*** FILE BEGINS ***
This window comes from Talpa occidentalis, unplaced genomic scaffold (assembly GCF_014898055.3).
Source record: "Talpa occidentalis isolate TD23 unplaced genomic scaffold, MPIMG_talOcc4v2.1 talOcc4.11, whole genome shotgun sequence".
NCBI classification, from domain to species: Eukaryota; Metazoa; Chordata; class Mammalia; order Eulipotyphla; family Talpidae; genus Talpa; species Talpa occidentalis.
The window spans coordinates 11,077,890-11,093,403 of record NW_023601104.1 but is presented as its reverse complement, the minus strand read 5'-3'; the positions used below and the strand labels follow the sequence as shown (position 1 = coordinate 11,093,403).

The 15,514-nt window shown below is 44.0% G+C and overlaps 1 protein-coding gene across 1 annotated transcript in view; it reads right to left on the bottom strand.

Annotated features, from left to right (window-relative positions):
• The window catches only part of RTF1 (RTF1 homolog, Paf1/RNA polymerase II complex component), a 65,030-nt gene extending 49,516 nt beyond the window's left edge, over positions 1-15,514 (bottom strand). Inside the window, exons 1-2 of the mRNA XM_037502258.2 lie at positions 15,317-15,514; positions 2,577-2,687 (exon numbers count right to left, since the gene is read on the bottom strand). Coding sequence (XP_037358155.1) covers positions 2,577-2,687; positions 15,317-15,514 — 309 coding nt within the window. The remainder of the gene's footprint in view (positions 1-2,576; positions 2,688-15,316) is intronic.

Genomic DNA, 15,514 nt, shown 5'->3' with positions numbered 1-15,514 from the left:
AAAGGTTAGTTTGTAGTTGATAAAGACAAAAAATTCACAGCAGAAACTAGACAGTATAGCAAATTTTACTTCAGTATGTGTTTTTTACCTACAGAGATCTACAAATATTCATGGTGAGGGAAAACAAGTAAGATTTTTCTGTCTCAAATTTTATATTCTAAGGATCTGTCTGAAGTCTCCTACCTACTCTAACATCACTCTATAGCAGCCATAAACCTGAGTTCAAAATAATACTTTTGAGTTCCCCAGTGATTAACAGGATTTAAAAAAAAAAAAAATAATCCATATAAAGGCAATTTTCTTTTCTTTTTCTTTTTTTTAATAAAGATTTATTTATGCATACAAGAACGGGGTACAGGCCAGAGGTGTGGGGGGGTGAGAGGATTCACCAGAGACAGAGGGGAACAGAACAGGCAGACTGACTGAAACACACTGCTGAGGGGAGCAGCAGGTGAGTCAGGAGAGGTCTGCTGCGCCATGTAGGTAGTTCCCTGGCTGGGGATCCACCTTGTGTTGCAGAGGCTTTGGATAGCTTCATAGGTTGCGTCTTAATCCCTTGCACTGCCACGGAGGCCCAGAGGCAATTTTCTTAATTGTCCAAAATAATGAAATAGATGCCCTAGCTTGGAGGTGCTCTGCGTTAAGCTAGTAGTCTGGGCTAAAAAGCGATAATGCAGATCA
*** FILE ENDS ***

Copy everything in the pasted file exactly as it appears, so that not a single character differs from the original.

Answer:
This window comes from Talpa occidentalis, unplaced genomic scaffold (assembly GCF_014898055.3).
Source record: "Talpa occidentalis isolate TD23 unplaced genomic scaffold, MPIMG_talOcc4v2.1 talOcc4.11, whole genome shotgun sequence".
NCBI classification, from domain to species: Eukaryota; Metazoa; Chordata; class Mammalia; order Eulipotyphla; family Talpidae; genus Talpa; species Talpa occidentalis.
The window spans coordinates 11,077,890-11,093,403 of record NW_023601104.1 but is presented as its reverse complement, the minus strand read 5'-3'; the positions used below and the strand labels follow the sequence as shown (position 1 = coordinate 11,093,403).

The 15,514-nt window shown below is 44.0% G+C and overlaps 1 protein-coding gene across 1 annotated transcript in view; it reads right to left on the bottom strand.

Annotated features, from left to right (window-relative positions):
• The window catches only part of RTF1 (RTF1 homolog, Paf1/RNA polymerase II complex component), a 65,030-nt gene extending 49,516 nt beyond the window's left edge, over positions 1-15,514 (bottom strand). Inside the window, exons 1-2 of the mRNA XM_037502258.2 lie at positions 15,317-15,514; positions 2,577-2,687 (exon numbers count right to left, since the gene is read on the bottom strand). Coding sequence (XP_037358155.1) covers positions 2,577-2,687; positions 15,317-15,514 — 309 coding nt within the window. The remainder of the gene's footprint in view (positions 1-2,576; positions 2,688-15,316) is intronic.

Genomic DNA, 15,514 nt, shown 5'->3' with positions numbered 1-15,514 from the left:
AAAGGTTAGTTTGTAGTTGATAAAGACAAAAAATTCACAGCAGAAACTAGACAGTATAGCAAATTTTACTTCAGTATGTGTTTTTTACCTACAGAGATCTACAAATATTCATGGTGAGGGAAAACAAGTAAGATTTTTCTGTCTCAAATTTTATATTCTAAGGATCTGTCTGAAGTCTCCTACCTACTCTAACATCACTCTATAGCAGCCATAAACCTGAGTTCAAAATAATACTTTTGAGTTCCCCAGTGATTAACAGGATTTAAAAAAAAAAAAAATAATCCATATAAAGGCAATTTTCTTTTCTTTTTCTTTTTTTTAATAAAGATTTATTTATGCATACAAGAACGGGGTACAGGCCAGAGGTGTGGGGGGGTGAGAGGATTCACCAGAGACAGAGGGGAACAGAACAGGCAGACTGACTGAAACACACTGCTGAGGGGAGCAGCAGGTGAGTCAGGAGAGGTCTGCTGCGCCATGTAGGTAGTTCCCTGGCTGGGGATCCACCTTGTGTTGCAGAGGCTTTGGATAGCTTCATAGGTTGCGTCTTAATCCCTTGCACTGCCACGGAGGCCCAGAGGCAATTTTCTTAATTGTCCAAAATAATGAAATAGATGCCCTAGCTTGGAGGTGCTCTGCGTTAAGCTAGTAGTCTGGGCTAAAAAGCGATAATGCAGATCA